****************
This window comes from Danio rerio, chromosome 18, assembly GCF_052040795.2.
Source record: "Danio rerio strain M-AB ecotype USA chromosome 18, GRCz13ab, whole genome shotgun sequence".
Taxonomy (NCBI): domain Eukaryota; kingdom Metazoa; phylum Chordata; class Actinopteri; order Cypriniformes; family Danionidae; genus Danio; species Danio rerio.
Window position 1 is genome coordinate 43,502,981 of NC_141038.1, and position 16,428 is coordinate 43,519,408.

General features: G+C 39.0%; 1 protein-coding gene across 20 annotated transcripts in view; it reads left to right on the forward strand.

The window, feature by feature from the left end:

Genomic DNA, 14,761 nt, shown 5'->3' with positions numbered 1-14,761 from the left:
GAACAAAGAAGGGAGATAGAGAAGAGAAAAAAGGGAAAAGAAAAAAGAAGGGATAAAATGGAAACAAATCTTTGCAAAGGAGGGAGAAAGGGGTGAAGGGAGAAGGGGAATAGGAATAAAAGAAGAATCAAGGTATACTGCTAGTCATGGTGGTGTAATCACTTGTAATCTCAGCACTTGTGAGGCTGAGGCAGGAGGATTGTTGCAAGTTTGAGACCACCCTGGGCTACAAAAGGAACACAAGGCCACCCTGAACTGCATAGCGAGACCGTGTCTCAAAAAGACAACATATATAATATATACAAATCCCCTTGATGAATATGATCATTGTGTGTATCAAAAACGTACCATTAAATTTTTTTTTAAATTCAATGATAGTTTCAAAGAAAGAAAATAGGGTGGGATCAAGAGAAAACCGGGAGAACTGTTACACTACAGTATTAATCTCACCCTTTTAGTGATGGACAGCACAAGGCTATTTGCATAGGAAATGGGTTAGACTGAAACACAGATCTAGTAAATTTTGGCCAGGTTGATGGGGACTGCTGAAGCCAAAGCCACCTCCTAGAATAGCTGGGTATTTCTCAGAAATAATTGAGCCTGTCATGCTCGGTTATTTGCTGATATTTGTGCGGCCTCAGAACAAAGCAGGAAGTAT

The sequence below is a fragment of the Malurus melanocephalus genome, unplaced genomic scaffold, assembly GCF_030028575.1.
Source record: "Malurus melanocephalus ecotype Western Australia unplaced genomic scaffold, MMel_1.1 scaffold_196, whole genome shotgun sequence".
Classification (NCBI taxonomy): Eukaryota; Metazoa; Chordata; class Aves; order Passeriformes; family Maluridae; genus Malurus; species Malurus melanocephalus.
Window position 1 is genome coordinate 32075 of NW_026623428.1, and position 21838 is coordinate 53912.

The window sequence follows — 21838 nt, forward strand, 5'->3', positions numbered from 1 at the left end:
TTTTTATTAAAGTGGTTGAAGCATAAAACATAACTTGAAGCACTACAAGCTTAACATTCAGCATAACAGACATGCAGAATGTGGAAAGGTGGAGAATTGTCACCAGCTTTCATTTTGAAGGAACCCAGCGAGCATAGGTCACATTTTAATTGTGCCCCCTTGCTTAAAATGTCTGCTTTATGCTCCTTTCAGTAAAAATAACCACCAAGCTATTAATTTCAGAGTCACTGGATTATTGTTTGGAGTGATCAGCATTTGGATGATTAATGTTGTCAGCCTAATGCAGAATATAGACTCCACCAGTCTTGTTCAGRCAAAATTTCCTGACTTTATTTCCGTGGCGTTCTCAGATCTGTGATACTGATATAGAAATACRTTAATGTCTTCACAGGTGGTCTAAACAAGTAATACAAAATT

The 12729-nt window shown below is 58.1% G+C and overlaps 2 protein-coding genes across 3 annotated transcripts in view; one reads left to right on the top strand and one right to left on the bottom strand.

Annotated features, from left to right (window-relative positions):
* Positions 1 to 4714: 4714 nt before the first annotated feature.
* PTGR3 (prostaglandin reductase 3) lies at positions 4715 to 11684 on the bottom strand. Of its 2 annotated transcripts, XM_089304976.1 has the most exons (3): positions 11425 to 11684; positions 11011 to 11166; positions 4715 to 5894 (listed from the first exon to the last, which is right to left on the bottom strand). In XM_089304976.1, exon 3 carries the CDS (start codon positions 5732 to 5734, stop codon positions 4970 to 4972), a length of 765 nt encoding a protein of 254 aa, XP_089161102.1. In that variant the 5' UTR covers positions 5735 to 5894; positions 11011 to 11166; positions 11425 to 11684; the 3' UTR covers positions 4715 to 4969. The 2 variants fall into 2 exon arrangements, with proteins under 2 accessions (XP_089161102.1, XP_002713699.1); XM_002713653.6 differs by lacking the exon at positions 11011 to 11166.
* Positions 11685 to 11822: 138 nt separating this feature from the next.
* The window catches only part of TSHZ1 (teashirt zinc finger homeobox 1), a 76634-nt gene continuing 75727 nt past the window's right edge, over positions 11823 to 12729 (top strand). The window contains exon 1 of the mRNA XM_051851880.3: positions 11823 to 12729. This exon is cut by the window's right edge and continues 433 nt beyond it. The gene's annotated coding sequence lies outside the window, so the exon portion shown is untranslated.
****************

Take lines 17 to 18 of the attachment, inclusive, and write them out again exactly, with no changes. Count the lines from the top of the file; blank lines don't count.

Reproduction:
* Positions 1 to 4714: 4714 nt before the first annotated feature.
* PTGR3 (prostaglandin reductase 3) lies at positions 4715 to 11684 on the bottom strand. Of its 2 annotated transcripts, XM_089304976.1 has the most exons (3): positions 11425 to 11684; positions 11011 to 11166; positions 4715 to 5894 (listed from the first exon to the last, which is right to left on the bottom strand). In XM_089304976.1, exon 3 carries the CDS (start codon positions 5732 to 5734, stop codon positions 4970 to 4972), a length of 765 nt encoding a protein of 254 aa, XP_089161102.1. In that variant the 5' UTR covers positions 5735 to 5894; positions 11011 to 11166; positions 11425 to 11684; the 3' UTR covers positions 4715 to 4969. The 2 variants fall into 2 exon arrangements, with proteins under 2 accessions (XP_089161102.1, XP_002713699.1); XM_002713653.6 differs by lacking the exon at positions 11011 to 11166.